Leave it to man’s best friend to lend us a hand -- err, paw -- during a worldwide pandemic. At least, that’s what some researchers are hinting at.
According to a couple of recent studies, there is substantial evidence that dogs could detect a person infected by COVID-19 by sniffing out his or her odor.
Dogs, by nature, have this superpower, if you will, to use their sense of smell in unique ways. In fact, dogs are also known for being able to detect things like pregnancy, different types of cancer, Parkinson’s disease and malaria, as well as aid people with diabetes and those who suffer from seizures and migraines, according to Understanding Animal Research.
Having said that, it’s not a total shock that dogs could possibly sniff out and detect COVID-19 in someone, but still, really cool, right?
One recent study, conducted in May 2020 and posted June 5 on bioRxiv, details the study. Though small, the results prove to be hopeful.
In this study, a total of 198 armpits sweat samples (101 positive samples and 97 negative samples) were gathered from three different areas in Europe. At each location, both positive and negative sample collections were taken to be used in the study.
The dogs then took one to four hours to sniff samples that included anywhere from four to 10 positives.
Through the evidence found in this study, researchers concluded that there’s “high evidence that dogs can detect a person infected by the virus responsible for COVID-19 disease.”
But while BioRxiv receives many new papers on COVID-19, it has emphasized that results on this particular study are preliminary reports that have not yet been peer-reviewed. While the evidence is substantial, they should not be regarded as conclusive.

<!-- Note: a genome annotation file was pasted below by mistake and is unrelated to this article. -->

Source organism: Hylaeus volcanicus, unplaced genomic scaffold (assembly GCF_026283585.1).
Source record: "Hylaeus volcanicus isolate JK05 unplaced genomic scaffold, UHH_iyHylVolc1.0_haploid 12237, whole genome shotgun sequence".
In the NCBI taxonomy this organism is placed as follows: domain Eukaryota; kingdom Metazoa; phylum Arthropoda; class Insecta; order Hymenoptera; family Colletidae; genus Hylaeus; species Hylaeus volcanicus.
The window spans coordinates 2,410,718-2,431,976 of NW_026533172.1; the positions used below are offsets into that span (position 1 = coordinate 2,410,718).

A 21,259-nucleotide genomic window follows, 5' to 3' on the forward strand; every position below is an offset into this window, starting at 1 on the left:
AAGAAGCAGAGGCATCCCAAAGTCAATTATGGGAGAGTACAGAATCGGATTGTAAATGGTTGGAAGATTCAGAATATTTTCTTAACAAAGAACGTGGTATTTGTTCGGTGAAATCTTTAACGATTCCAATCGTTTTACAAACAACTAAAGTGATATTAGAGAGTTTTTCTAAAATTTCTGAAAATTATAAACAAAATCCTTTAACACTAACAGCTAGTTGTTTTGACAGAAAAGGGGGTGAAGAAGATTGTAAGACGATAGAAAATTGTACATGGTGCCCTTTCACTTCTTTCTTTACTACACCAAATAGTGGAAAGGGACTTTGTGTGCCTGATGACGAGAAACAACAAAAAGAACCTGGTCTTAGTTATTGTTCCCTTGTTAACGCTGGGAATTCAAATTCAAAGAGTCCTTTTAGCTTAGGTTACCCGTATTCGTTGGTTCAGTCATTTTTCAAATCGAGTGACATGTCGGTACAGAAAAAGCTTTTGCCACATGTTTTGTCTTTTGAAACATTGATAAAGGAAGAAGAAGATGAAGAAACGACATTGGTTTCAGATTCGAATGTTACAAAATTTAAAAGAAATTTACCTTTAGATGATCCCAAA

Three different types of detection dogs were used, including explosive-detection dogs, search-and-rescue dogs and colon cancer-detection dogs. It’s important to note that, researchers were not aiming to provide evidence that all dogs are able to detect COVID-19, rather that well-trained dogs might be capable.
Researchers at the veterinary and human medicine faculties at the University of Helsinki conducted a separate study in which dogs sniffed urine samples. The study, which concluded in May, also showed promising results. It indicated that dogs appear to be quick in detecting the virus, and might even be more sensitive than many of the tests that are currently on the market. Click here to read more about this study.
So, how could this be put to use?
Researchers say it’s important to explore the possibility of introducing the dog-detection as a rapid, reliable and cheap “tool” to perhaps pre-test people who are willing, or to be a fast-checking option in certain circumstances.